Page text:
The FA accepted in the appeal that contact was “minimal”, and “not intended to be aggressive and not threatening or violent.”

But even then the fine was ludicrous for an action which had the effect of calming a situation which the fourth official could not handle.  What’s more it was clear from the second hearing that Taylor had lied in the hearing in terms of what he claimed against Mr Wenger.

In fact they did nothing about Taylor, but for Referee Taylor, matters then got worse when he himself was charged with misconduct for insulting comments to Notts County’s Sean Farrell during the game against Wigan on October 14.  That was heard on 6 February 2001.

That case was found to be “not proven” after a four hour secret hearing on the grounds that not enough people heard the comments.

Notts County said in a club statement, “While respecting the difficult job referees have to carry out we think there must be a level of accountability in their performance. There is no question an incident took place. Those of us who watched the game and viewed the video could clearly see this. But only one person witnessed the actual remarks directly. His testimony alone did not constitute sufficient evidence by the FA’s standards to find the official guilty, only not proven.”

Mr Wenger said after his appeal hearing in that case, which lasted two days, “It was very important for me that the charge of threatening behaviour and violent conduct was dropped. When you get a 12-match ban and you have my clean disciplinary record, you have to look at why you got such a ban. The fact that I was charged with improper conduct means my reaction was too big. But as I got only a reprimand, I believe the FA recognised that my intention was clear. It was not to provoke violence but to avoid further violence in the tunnel.

As a result Mr Wenger was not allowed in the dugout or on the touchline during the four matches of his suspension.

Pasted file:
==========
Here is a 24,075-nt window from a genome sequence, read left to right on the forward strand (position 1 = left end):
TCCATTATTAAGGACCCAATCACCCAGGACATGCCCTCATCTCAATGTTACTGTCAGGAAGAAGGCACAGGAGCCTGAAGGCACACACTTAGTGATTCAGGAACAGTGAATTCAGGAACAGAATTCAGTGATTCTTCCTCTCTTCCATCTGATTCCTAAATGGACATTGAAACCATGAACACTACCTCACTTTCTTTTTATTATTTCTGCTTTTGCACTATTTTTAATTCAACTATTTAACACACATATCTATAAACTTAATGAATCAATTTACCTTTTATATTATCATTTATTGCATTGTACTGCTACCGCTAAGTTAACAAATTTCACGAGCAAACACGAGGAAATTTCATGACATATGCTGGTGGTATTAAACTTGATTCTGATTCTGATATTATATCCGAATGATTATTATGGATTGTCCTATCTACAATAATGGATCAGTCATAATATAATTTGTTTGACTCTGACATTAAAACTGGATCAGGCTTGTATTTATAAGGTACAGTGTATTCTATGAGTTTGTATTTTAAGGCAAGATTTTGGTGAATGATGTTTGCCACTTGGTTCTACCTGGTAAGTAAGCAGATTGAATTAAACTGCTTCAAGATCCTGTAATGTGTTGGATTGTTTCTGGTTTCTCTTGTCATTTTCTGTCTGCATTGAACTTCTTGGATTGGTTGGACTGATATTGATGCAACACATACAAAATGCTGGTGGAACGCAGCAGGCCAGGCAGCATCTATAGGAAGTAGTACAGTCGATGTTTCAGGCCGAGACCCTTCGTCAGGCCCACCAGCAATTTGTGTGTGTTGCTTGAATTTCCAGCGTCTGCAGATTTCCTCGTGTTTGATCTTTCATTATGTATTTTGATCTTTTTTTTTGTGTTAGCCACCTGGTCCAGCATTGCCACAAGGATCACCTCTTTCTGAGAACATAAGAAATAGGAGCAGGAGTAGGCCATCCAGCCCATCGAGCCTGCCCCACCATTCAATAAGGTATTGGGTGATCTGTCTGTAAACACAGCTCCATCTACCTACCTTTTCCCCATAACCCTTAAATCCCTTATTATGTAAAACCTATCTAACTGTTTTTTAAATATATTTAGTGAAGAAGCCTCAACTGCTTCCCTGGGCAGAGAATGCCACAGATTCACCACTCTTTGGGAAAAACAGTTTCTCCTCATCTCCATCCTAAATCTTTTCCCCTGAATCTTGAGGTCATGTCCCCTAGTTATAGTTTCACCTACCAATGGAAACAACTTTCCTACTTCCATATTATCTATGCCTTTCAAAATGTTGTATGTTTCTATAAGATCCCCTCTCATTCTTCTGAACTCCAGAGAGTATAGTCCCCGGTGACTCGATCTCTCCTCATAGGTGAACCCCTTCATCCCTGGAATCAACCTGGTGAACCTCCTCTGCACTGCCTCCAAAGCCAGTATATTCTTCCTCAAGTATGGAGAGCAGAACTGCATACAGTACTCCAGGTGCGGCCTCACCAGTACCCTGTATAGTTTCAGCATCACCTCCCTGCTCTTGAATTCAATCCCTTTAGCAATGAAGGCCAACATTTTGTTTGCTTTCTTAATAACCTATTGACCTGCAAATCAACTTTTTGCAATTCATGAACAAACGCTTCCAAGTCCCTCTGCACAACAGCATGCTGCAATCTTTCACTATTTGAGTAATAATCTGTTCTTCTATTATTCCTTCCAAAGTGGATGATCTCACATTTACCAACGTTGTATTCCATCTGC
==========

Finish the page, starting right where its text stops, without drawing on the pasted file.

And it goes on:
The incidents and the fact that Mr Wenger had to pay an enormous amount of money for the costs of the hearing was largely covered up by the FA supporting media, but it made it clear to those who wanted to look, that the FA were in the business of handing our charges and costs without any real thought.  When it came to referees, the FA were making it quite clear that managers were “guilty by default” and if proven innocent still had to pay costs.

That was not and never has been justice but has always been the FA way.

1 comment to The FA scandals: a history of the destruction of football: 4 Wenger v FA

  • Les Williams

    Thanks Tony

    The more you write about the FA, UEFA and FIFA the more I realise that the problem with football lies with the administrators.

    They are ONLY interested in money and that is where the problems come from.

    I remember reading a quote from UEFA saying they wanted people to talk about their matches the next day. Now I am not saying this is done deliberately, it might even be just a coincidence, but poor referee decisions make sure that the game is talked about!

    Seeing as UEFA, the FA or FIFA never ever do anything about poor decisions makes me wonder whether this is a policy they follow.

    I remember the incident you mentioned above with Arsene Wenger. I thought at the time it was odd that the charge was changed, now I know why – thank you